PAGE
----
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Court before the same.

Enter LEAR, Kent, and Fool. Lear. Go you before to Gloster with these letters : acquaint my daughter no further with any thing you know, than comes from her demand out of the letter: If your diligence be not speedy, I shall be there be

fore you.

your letter:

Kent. I will not sleep, my lord, till I have delivered

[Erit. Fool. If a man's brains were in his heels, were't not in danger of kibes?

Lear. Ay, boy.

Fool. Then, I prythee, be merry; thy wit shall not go slip-shod.

Lear. Ha, ha, ha!

Fool. Shalt see, thy other daughter will use thee kindly : for though she's as like this as a crab is like an apple, yet I can tell what I can tell.

Lear. Why, what canst thou tell, my boy?

Fool. She will taste as like this, as a crab does to a crab. Thou canst tell, why one's nose stands i’ the middle of his face ?

Lear. No.

Fool. Why, to keep his eyes on either side his nose; that what a man cannot smell out, he may spy into.

Lear. I did her wrong:-
Fool. Can’st tell how an oyster makes his shell?
Lear. No.

Fool. Nor I neither; but I can tell why a snail has a house.

Lear. Why?

Fool. Why, to put his head in; not to give it away to his daughters, and leave his horns without a case.

Lear. I will forget my nature.-So kind a father! -Be

my horses ready ? Fool. Thy asses are gone about 'em. The reason why the seven stars are no more than seven, is a pretty reason.

Lear. Because they are not eight ?
Fool. Yes, indeed: Thou wouldest make a good fool.

Lear. To take it again perforce !-Monster ingratitude !

Fool. If thou wert my fool, nuncle, I'd have thee beaten for being old before thy time.

Lear. How's that?

Fool. Thou should'st not have been old, before thou hadst been wise.

Lear. O let me not be mad, not mad, sweet heaven! Keep me in temper ; I would not be mad !

Enter Gentleman.

How now! Are the horses ready?

Gent. Ready, my lord.
Lear. Come, boy.
Fool. She that is maid now, and laughs at my de-

parture, Shall not be a maid long, unless things be cut shorter.

[Ereunt. ACT II.

SCENE I. A Court within the Castle of the Earl of


Enter EDMUND and CURAN, meeting. Edm. Save thee, Curan.

Cur. And you, sir. I have been with your father ; and given him notice, that the duke of Cornwall, and Regan his duchess, will be here with him to-night.

Edm. How comes that?

Cur. Nay, I know not: You have heard of the news abroad; I mean, the whispered ones, for they are yet but ear-kissing arguments ?

Edm. Not I; ’Pray you, what are they?

Cur. Have you heard of no likely wars toward, 'twixt the dukes of Cornwall and Albany ?

Edm. Not a word.
Cur. You may then, in time. Fare you well, sir.

[Exit. Edm. The duke be here to-night? The better !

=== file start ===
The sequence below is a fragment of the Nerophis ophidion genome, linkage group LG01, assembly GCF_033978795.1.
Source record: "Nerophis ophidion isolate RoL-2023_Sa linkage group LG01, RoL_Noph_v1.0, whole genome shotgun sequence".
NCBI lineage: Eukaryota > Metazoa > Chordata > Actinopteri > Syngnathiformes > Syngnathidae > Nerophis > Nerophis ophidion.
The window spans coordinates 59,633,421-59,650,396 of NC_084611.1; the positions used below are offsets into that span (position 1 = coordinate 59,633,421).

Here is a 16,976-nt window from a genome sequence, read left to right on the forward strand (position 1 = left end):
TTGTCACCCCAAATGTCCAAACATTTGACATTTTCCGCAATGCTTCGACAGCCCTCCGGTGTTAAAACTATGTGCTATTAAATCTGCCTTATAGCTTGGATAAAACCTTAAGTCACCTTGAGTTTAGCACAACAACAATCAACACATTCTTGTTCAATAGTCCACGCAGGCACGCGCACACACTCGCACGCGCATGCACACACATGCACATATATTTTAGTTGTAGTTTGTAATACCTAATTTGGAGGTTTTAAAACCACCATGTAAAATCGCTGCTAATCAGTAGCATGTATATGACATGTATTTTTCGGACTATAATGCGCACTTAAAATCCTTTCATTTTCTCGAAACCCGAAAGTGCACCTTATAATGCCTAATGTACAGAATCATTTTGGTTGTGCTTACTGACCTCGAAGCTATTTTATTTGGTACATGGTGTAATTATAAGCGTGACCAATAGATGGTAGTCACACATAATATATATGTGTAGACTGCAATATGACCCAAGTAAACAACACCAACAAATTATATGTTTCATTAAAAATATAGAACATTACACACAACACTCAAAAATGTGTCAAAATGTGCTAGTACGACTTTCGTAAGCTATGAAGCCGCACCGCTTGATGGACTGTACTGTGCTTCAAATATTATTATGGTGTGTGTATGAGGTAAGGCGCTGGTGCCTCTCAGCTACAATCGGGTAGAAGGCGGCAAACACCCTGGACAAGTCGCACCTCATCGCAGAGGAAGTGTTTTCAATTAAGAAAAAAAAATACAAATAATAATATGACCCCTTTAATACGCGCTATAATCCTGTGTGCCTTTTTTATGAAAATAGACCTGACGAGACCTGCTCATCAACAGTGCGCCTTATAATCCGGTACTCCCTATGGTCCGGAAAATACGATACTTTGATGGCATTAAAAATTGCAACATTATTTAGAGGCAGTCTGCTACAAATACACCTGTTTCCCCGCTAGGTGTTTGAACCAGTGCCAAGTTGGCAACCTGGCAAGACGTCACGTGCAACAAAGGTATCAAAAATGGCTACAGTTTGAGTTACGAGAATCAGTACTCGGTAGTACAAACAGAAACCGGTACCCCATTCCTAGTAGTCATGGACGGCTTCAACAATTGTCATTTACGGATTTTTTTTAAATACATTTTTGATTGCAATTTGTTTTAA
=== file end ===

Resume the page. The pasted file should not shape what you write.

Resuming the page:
This weaves itself perforce into my business! !
My father hath set guard to take my brother;
And I have one thing, of a queazy + question,
Which I must act :-Briefness, and fortune, work!
Brother, a word; descend :--Brother, I say;

Enter EDGAR.

My father watches :- sir, fly this place;
Intelligence is given where you are hid;

4 Delicate,

You have now the good advantage of the night:-
Have you not spoken 'gainst the duke of Cornwall ?
He's coming hither; now, i' the night, i' the baste,
And Regan with him ; Have you nothing said
Upon his party 'gainst the duke of Albany?
Advise yourself.

I am sure on't, not a word.
Edm. I hear my father coming, -Pardon me :-
In cunning, I must draw my sword upon you :-
Draw : Seem to defend yourself: Now quit you well.
Yield:-come before

my father ;-Light, ho, here! Fly, brother;—Torches ! torches !-So, farewell.

[Exit EDGAR Some blood drawn on me would beget opinion

[Wounds his Arm. Of my more fierce endeavour: I have seen drunkards Do more than this in sport.--Father! father! Stop, stop! No help?

Enter Gloster, and Servants with Torches.
Glo. Now, Edmund, where's the villain ?
Edm. Here stood he in the dark, his sharp sword

Mumbling of wicked charms, conjuring the moon
To stand his auspicious mistress :-

But where is he?
Edm. Look, sir, I bleed.

Where is the villain, Edmund ? Edm. Fled this way, sir. When by no means 'he


5 Consider, recollect yourself.



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Glo. Pursue him, ho!-Go after.-[Exit Serv.] By

no means,—what ? Edm. Persuade me to the murder of your lordship; But that I told him, the revenging gods 'Gainst parricides did all their thunders bend; Spoke, with how manifold and strong a bond The child was bound to the father ;--Sir, in fine, Seeing how loathly opposite I stood To his unnatural purpose, in fell motion, With his prepared sword, he charges home My unprovided body, lanc'd mine arm: But when he saw my best alarum'd spirits, Bold in the quarrel's right, rous'd to the encounter, Or whether gasted by the noise I made, Full suddenly he fled. Glo.

Let him fly far : Not in this land shall he remain uncaught; And found-Despatch.—The noble duke my master, My worthy arch and patron, comes to-night: By his authority I will proclaim it, That he, which finds him, shall deserve our thanks, Bringing the murderous coward to the stake; He, that conceals him, death.

Edm. When I dissuaded him from his intent, And found him pights to do it, with curst speech I threaten'd to discover him: He replied, Thou unpossessing bastard! dost thou think, If I would stand against thee, would the reposal Of any trust, virtue, or worth, in thee Make thy words faith’d? No: what I should deny, (As this I would; ay, though thou didst produce

• Frighted. 7 Chief.

8 Pitched, fixed.

9 Severe, harsh.

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